DISGRACE: Local human rights group slams Johnson’s comments on shantytown demolition

DISGRACE: Local human rights group slams Johnson’s comments on shantytown demolition
Elsworth Johnson.

HRB: Nation’s stance on immigrants an embarrassment on the world stage

“The thin excuse that they are simply respecting the laws of The Bahamas isn’t fooling anyone”

NASSAU, BAHAMAS — Local activist organization Human Rights Bahamas (HRB) yesterday cried shame on Immigration Minister Elsworth Johnson’s recent comments on the planned demolition of shantytown structures on Abaco.

The issue of unregulated communities, otherwise known as shantytowns, in the Commonwealth of The Bahamas has been long-standing.

The matter has been exasperated on Abaco to some extent in the aftermath of Hurricane Dorian in September 2019, which nearly wiped out one of the largest shantytown communities — The Mudd.

As the government plans to proceed with the demolition of approximately 600 structures in shantytowns on that island, despite pushback from United Nations (UN) human rights experts, Johnson on Sunday told Eyewitness News the demolition is in the best interest of The Bahamas.

Slamming his comments as a “disappointing embarrassment”, HRB chided the minister to remember The Bahamas sits on the UN Human Rights Committee as it continued to urge the government to change course.

“It was very disappointing to read Minister of Immigration Elsworth Johnson’s reckless and inflammatory comments directed at the United Nations,” read an HRB statement.

“Johnson shamelessly deployed the boogeyman of ‘sovereignty’ and spoke in the kind of petty and isolationist language to be expected from a certain a former US president, not a one-time human rights defender.”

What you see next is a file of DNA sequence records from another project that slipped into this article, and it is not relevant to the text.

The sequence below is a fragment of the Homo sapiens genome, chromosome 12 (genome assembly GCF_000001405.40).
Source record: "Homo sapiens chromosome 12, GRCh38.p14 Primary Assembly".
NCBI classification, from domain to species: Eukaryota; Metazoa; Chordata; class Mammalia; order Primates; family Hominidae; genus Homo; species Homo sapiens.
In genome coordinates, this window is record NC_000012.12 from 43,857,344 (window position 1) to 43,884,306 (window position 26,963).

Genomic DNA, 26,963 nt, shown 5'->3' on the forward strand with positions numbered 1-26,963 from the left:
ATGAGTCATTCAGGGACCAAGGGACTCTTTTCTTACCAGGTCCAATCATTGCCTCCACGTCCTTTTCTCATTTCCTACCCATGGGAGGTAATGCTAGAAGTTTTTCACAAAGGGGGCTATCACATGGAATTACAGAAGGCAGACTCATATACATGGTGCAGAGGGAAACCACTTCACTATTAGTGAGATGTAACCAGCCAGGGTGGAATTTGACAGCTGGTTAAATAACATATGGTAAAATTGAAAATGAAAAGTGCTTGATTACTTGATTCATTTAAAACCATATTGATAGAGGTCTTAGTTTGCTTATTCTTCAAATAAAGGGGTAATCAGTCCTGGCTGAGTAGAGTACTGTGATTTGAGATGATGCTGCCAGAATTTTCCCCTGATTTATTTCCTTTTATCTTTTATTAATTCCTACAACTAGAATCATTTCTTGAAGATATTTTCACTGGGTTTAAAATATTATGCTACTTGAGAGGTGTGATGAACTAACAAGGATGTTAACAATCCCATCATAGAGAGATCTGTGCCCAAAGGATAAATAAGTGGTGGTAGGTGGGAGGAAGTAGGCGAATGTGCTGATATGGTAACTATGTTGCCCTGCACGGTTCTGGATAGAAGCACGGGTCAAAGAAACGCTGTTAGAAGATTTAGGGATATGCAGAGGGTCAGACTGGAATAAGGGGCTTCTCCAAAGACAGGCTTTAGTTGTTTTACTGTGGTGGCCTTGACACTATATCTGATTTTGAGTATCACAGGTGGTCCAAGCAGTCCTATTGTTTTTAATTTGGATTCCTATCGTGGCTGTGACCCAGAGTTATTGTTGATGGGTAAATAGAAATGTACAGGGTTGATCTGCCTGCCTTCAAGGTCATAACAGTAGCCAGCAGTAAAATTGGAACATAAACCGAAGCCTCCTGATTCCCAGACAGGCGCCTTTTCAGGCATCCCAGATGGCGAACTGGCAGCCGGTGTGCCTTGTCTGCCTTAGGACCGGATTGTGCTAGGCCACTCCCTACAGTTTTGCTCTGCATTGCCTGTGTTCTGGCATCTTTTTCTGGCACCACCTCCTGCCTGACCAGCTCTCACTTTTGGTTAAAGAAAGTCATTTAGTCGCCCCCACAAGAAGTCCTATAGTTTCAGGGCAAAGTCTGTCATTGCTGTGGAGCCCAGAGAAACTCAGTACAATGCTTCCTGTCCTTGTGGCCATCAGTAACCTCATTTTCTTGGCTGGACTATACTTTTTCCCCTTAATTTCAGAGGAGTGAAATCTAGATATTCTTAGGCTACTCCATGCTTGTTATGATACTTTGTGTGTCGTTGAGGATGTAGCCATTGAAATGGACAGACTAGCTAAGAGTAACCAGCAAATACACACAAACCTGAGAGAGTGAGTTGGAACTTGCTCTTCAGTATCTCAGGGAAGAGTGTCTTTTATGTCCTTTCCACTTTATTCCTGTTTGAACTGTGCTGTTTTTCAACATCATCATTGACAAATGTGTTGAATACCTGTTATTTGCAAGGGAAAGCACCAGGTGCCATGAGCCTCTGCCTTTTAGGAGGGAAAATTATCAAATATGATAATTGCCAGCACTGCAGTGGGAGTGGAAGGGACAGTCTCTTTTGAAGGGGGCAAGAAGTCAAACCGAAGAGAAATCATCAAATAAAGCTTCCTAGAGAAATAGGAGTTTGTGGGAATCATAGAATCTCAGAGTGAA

Prior to becoming a Cabinet minister, Johnson served as president of the Bahamas Human Rights Network.

HRB’s statement continued: “No one is encroaching on our sovereignty; the UN’s special rapporteurs are seeking to remind The Bahamas of the serious obligations to protect individual human rights to which we signed on willingly.

“The minister’s confrontational attitude towards the very measured and reasonable comments of these international experts is reminiscent of the stubborn attitude of so many former administrations.

“This mulish pose continues to be an embarrassment to The Bahamas on the world stage.”

HRB took issue with Johnson’s argument seeming to suggest “the international community should go fix Haiti before they bother us”.

“First of all,” its statement noted, “the majority of the individuals in question are not Haitian, but Bahamian citizens or lawful permit holders, as his government’s own studies have shown.

A final demolition notice attached to a structure in an Abaco shantytown.

“Secondly, the long-suffering families in question would not be in their current predicament if his government had done something to provide some form of shelter or plan for a path to long-term housing for those who lost everything in Hurricane Dorian.

“How will it benefit The Bahamas to push these families into the street?”

UN human rights experts have called on the Bahamas government to halt planned demolitions, citing concerns including an increased risk of homelessness and extreme poverty among those whose homes are destroyed.

HRB asserted: “The government of The Bahamas cannot continue to pretend that their Abaco home demolition plan is about building standards when it is quite obviously and blatantly a discriminatory effort to destroy communities of a particular ethnic background.

“The continued references to Haiti highlight this fact, as does their failure to apply the same extreme policy to other communities that suffer the very same building code deficiencies.

“…The thin excuse that they are simply respecting the laws of The Bahamas isn’t fooling anyone.”

Deputy Prime Minister and Minister of Public Works Desmond Bannister earlier today echoed Johnson’s comments, saying The Bahamas must uphold its laws.

“It has come to a point where we have to decide whether we will have a society like The Bahamas, or we will have a society like Haiti,” he said.

About Rayne Morgan

Rayne Morgan is a copy editor at Eyewitness News. As a former reporter, she has amassed several years’ experience in the mass media field, writing for both local and international publications, and continues to lend her expertise in grammar and editing to the industry.